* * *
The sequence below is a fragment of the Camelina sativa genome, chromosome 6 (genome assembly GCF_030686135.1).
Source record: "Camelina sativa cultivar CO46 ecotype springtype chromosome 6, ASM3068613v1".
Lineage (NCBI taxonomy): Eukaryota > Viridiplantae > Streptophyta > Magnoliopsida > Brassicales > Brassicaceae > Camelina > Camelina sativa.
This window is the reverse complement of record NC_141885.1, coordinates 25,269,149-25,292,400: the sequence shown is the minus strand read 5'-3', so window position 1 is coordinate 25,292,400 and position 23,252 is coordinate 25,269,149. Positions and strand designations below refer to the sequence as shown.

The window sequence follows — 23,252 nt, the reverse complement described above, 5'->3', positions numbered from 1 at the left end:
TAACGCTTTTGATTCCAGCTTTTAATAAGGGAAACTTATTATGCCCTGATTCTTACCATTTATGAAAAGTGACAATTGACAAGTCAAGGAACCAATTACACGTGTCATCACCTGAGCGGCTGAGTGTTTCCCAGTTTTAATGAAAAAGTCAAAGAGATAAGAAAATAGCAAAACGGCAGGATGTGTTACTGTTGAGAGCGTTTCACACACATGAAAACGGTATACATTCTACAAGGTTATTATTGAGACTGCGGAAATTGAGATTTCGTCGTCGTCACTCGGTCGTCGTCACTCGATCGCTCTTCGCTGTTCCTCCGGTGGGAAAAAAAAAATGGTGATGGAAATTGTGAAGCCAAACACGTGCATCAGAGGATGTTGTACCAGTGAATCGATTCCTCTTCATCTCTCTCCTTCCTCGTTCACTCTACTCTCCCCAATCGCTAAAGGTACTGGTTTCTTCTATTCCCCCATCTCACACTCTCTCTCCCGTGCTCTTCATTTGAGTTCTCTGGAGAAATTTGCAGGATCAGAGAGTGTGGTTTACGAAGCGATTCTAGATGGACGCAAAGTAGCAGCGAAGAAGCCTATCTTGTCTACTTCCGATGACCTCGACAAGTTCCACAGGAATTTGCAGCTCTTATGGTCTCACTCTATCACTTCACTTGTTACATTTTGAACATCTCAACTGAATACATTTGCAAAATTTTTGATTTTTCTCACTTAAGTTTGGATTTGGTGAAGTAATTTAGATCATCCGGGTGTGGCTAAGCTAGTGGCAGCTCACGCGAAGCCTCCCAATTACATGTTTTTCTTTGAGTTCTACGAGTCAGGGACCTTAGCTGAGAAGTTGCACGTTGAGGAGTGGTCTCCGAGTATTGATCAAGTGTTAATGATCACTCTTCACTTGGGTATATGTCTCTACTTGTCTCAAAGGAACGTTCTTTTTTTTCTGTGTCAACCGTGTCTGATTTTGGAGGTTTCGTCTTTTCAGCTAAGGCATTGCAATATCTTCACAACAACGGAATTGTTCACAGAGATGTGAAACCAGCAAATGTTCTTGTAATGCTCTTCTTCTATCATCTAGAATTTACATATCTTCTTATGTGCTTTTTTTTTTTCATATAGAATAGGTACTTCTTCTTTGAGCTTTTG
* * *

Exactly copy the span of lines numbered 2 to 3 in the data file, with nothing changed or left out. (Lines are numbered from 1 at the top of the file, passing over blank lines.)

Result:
Source record: "Camelina sativa cultivar CO46 ecotype springtype chromosome 6, ASM3068613v1".
Lineage (NCBI taxonomy): Eukaryota > Viridiplantae > Streptophyta > Magnoliopsida > Brassicales > Brassicaceae > Camelina > Camelina sativa.